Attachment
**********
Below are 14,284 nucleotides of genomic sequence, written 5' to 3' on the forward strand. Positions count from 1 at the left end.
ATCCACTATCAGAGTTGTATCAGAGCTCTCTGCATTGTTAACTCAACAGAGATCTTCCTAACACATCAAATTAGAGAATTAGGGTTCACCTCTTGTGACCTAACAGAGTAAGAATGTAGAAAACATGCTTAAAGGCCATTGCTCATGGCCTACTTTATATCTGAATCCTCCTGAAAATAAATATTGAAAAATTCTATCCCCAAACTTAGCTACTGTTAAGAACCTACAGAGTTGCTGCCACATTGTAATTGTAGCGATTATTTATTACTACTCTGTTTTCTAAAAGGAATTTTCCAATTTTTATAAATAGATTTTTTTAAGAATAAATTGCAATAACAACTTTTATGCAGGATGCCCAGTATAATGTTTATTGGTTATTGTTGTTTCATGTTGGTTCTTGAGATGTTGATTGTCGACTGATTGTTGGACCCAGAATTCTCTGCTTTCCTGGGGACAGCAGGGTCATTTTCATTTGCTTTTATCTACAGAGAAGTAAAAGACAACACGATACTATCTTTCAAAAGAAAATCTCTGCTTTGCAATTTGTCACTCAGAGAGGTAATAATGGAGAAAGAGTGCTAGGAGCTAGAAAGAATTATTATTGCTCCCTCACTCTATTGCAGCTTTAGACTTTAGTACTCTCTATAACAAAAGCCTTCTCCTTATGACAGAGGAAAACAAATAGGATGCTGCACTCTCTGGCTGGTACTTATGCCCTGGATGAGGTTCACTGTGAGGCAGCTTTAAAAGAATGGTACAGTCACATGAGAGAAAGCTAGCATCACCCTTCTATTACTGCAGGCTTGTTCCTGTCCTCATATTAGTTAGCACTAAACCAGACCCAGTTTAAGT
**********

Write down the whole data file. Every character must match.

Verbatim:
Below are 14,284 nucleotides of genomic sequence, written 5' to 3' on the forward strand. Positions count from 1 at the left end.
ATCCACTATCAGAGTTGTATCAGAGCTCTCTGCATTGTTAACTCAACAGAGATCTTCCTAACACATCAAATTAGAGAATTAGGGTTCACCTCTTGTGACCTAACAGAGTAAGAATGTAGAAAACATGCTTAAAGGCCATTGCTCATGGCCTACTTTATATCTGAATCCTCCTGAAAATAAATATTGAAAAATTCTATCCCCAAACTTAGCTACTGTTAAGAACCTACAGAGTTGCTGCCACATTGTAATTGTAGCGATTATTTATTACTACTCTGTTTTCTAAAAGGAATTTTCCAATTTTTATAAATAGATTTTTTTAAGAATAAATTGCAATAACAACTTTTATGCAGGATGCCCAGTATAATGTTTATTGGTTATTGTTGTTTCATGTTGGTTCTTGAGATGTTGATTGTCGACTGATTGTTGGACCCAGAATTCTCTGCTTTCCTGGGGACAGCAGGGTCATTTTCATTTGCTTTTATCTACAGAGAAGTAAAAGACAACACGATACTATCTTTCAAAAGAAAATCTCTGCTTTGCAATTTGTCACTCAGAGAGGTAATAATGGAGAAAGAGTGCTAGGAGCTAGAAAGAATTATTATTGCTCCCTCACTCTATTGCAGCTTTAGACTTTAGTACTCTCTATAACAAAAGCCTTCTCCTTATGACAGAGGAAAACAAATAGGATGCTGCACTCTCTGGCTGGTACTTATGCCCTGGATGAGGTTCACTGTGAGGCAGCTTTAAAAGAATGGTACAGTCACATGAGAGAAAGCTAGCATCACCCTTCTATTACTGCAGGCTTGTTCCTGTCCTCATATTAGTTAGCACTAAACCAGACCCAGTTTAAGT